4 Life Insurance Policies You Should Never Buy
Nobody knows when their number is up, of course. But regardless, there are two kinds of people who simply must own life insurance:
A. If you have a large enough estate to be subject to estate tax. (This doesn’t affect many people.)
B. If other people would be financially devastated if you died prematurely.
While the first condition doesn’t apply to many people, the second condition applies to most of us. If others rely on you, I strongly encourage you to buy term life to fulfill your responsibilities. Having said that, I want to point out that there are many other kinds of life insurance that you should never buy. Let’s look at four that simply don’t make sense.
1. Guaranteed issue. Guaranteed issue life insurance is peddled on late-night television. You’ve probably seen the ads. The major selling point is that if you apply, you can’t be turned down. On the face of it, it might seem like a no-brainer. But there is actually far less to this policy than meets the eye.
First, if you do purchase such a life insurance policy and die within two years, most policies call for the company to simply return the premium you paid. That means if you are very ill and don’t expect to live a long time, this might be just a waste of energy. Also, the death benefits are very low and the premiums are expensive.
If you absolutely need life insurance, can’t get coverage elsewhere, and think you have a chance to live beyond the exclusion period (check with your carrier), you may have no choice but to purchase a guaranteed issue policy. But please check into other alternatives, like senior term life insurance, first.
2. Life insurance for children. In general, life insurance for kids is a huge waste of money. That’s because (thankfully) most children are born healthy and live a very long time. And since children don’t have any income, you don’t really have any reason to insure their lives, as cold as that may seem. Just because you don’t buy insurance doesn’t mean you don’t love your children. It means you are smart enough to put that money to better use–like saving for a college education.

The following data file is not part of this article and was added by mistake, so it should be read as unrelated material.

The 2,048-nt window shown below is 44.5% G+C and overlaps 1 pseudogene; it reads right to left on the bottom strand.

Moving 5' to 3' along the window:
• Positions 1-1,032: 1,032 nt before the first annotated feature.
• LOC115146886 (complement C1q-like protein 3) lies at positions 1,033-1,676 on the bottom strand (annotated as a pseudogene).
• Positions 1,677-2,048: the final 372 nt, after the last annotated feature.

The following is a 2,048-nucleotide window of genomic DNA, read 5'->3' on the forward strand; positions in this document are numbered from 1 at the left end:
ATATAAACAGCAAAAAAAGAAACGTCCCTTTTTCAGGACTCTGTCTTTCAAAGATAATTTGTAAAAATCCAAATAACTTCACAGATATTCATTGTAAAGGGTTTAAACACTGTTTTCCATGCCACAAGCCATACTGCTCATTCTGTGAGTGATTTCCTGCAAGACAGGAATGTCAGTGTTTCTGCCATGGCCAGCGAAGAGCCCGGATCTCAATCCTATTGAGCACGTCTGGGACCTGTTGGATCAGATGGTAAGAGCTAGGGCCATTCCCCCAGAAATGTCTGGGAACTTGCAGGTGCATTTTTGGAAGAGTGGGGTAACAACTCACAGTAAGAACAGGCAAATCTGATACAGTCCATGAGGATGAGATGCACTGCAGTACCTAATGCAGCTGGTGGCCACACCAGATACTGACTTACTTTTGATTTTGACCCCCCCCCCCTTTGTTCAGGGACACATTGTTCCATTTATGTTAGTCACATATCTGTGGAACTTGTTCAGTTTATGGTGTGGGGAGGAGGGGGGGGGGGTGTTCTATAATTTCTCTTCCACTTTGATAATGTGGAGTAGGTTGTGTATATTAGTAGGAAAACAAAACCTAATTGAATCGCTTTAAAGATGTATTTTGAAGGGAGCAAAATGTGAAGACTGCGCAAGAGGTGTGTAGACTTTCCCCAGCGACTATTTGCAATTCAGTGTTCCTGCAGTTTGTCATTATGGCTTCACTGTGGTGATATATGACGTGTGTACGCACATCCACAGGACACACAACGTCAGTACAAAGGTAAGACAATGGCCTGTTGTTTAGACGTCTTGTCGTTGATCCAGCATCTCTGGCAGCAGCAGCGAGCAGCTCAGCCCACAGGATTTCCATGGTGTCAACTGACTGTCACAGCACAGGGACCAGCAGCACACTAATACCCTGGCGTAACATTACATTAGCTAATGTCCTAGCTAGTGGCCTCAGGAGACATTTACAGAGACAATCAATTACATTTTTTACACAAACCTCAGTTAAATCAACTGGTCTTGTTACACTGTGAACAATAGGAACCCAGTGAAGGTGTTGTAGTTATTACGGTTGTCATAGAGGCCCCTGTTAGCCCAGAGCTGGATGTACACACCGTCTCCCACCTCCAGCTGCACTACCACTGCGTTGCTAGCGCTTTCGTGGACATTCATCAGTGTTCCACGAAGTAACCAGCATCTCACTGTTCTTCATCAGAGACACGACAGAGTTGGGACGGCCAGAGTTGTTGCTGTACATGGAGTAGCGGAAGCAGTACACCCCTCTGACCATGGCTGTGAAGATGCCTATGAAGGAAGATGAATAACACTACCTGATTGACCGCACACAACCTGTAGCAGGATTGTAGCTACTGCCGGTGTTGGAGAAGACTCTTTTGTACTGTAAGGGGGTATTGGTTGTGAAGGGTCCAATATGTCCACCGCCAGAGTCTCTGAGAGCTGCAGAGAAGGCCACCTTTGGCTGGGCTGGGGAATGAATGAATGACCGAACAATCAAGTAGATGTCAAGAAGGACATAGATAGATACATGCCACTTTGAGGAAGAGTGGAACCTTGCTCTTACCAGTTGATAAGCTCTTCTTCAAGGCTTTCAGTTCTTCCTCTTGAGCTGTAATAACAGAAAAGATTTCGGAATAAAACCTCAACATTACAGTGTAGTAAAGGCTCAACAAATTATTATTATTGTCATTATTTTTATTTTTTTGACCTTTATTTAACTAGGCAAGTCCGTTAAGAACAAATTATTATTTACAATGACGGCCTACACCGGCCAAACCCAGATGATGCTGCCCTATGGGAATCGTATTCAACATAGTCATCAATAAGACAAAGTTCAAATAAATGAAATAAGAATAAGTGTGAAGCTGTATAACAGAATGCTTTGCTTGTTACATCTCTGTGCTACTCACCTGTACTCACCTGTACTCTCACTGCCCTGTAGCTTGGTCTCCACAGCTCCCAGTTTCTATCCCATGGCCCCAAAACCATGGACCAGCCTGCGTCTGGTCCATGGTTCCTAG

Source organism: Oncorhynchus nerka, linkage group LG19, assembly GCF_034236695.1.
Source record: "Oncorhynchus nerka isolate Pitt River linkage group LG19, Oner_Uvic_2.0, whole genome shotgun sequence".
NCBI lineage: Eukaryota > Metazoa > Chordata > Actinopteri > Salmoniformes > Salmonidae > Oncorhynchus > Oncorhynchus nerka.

3. Travel/accident insurance. This coverage is very cheap for good reason. Most people arrive at their destinations safely, and very few get into terrible accidents. And what does it matter how you die, by the way? Why would your family need more life insurance just because you died in an accident rather than from an illness? I know this sounds crass, but this insurance makes no sense. Rather than throw your money away on these policies, have an extra-large, fresh-squeezed orange juice at the bar while you are waiting for your flight. You’ll live longer.
4. Whole life/universal life. Life insurance is a tool, not an investment. With whole life/universal life insurance, you will pay a higher premium with the promise that the company will take those extra dollars and invest them for you. The problem is that this type of insurance is very expensive. The investments don’t grow because the expenses eat up your interest.
In 29 years as a financial planner, I’ve yet to see whole life or universal life pay off for any client. Often, people have little to show for such policies other than the money they paid in. Whole life and universal life policies are the reasons why life insurance companies can afford big buildings and Super Bowl ads. The only time these policies make sense if you have an estate-tax problem but this is a subject beyond the scope of this post.